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Harvard Out of Occupied Palestine Urges Undergrads to Boycott Israel Trek

Harvard Out of Occupied Palestine launched a campaign calling for a boycott of the annual Harvard College Israel Trek.
Harvard Out of Occupied Palestine launched a campaign calling for a boycott of the annual Harvard College Israel Trek. By Julian J. Giordano
By Vivi E. Lu and Leah J. Teichholtz, Crimson Staff Writers

Harvard Out of Occupied Palestine hung flyers across campus last week urging undergraduates to boycott Harvard Israel Trek, an annual subsidized spring break trip to Israel and the West Bank.

Organizers for HOOP — a student group spearheaded by the Palestine Solidarity Committee that calls on Harvard to divest holdings linked to Israel’s presence in Palestine — posted flyers with QR codes linked to a document that alleges trip-goers are “complicit in apartheid and settler colonialism.”

In 2019, the PSC distributed a petition urging undergraduates to boycott Israel Trek, which was ultimately canceled due to Covid-19.

Applications for this year’s trip closed last October. According to Israel Trek student leader Ty L. Geri ’23, more than 450 students applied for just 100 spots.

The trip includes a visit of the West Bank and discussions with high-ranking Israeli and Palestinian officials. In emails about the trip sent last semester, organizers say the trip provides participants an opportunity to explore “unique and nuanced realities at the core of Israel’s geopolitical landscape.”

HOOP organizer Christian B. Tabash ’21-’22 said he rejects the idea that the trip can provide a balanced perspective on the conflict between Israel and Palestine despite including the West Bank on its itinerary.

“It doesn’t matter if you spend a few hours in the West Bank, a day in the West Bank, a few days in the West Bank, or if you talk to a Palestinian,” Tabash said. “That is irrelevant, because power is unequal and Palestinians exist as the colonized.”

Nadine S. Bahour ’22, who is also a HOOP organizer, said she does not oppose Harvard students visiting the region but rather the way the trip “sells itself to be a balanced perspective.”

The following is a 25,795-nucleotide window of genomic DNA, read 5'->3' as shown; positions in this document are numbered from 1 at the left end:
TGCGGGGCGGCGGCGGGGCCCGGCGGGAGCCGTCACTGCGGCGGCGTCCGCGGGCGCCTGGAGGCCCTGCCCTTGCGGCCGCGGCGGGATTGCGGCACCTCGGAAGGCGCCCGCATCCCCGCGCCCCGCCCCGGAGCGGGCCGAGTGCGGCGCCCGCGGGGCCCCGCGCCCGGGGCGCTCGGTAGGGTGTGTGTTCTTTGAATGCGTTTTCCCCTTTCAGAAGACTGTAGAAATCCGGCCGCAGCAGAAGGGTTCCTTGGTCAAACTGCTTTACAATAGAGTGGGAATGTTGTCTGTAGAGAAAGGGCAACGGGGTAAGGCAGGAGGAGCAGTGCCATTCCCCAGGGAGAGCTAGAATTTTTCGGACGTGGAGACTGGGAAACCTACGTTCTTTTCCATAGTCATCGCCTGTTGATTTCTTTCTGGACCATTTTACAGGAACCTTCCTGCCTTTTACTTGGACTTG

“You’re going at the expense of Palestinian refugees — over five million Palestinian refugees that can’t visit the region,” Bahour said.

As part of its campaign, HOOP has compared attending Israel Trek to visiting South Africa during apartheid. A poster hung around campus reads, “Would you go on a trip funded by South African apartheid? No? Why go on Israel Trek?”

Geri said he respects HOOP’s right to put up the posters, but disagrees with their claims.

“We’ve designed this itinerary to give the participants the opportunity to actually challenge these questions, ask these questions, ask the things that are on the poster, perhaps, to people on the ground that are trying to make a difference,” Geri said. “That’s an incredibly unique opportunity.”

Estela Lacombe Fran​​ça ’23, who is attending Israel Trek this spring, said despite the boycott’s claims she believes the trip leaders are committed to providing a “diverse” perspective.

“The leaders are just constantly willing to speak to us about anything that we are concerned about,” Franca said. “They make a really conscious effort to make sure that we have access to as many varied viewpoints as possible.”

Tabash said the best way for students to become educated about Palestine is through attending events hosted by the PSC and HOOP.

“The space in which Palestinians congregate and find community and organize, that is the best space at Harvard in which you’ll actually learn about the reality of this Israel-Palestine issue,” Tabash said.

—Staff writer Vivi E. Lu can be reached at Follow her on Twitter @vivielu_.

—Staff writer Leah J. Teichholtz can be reached at Follow her on Twitter @LeahTeichholtz.

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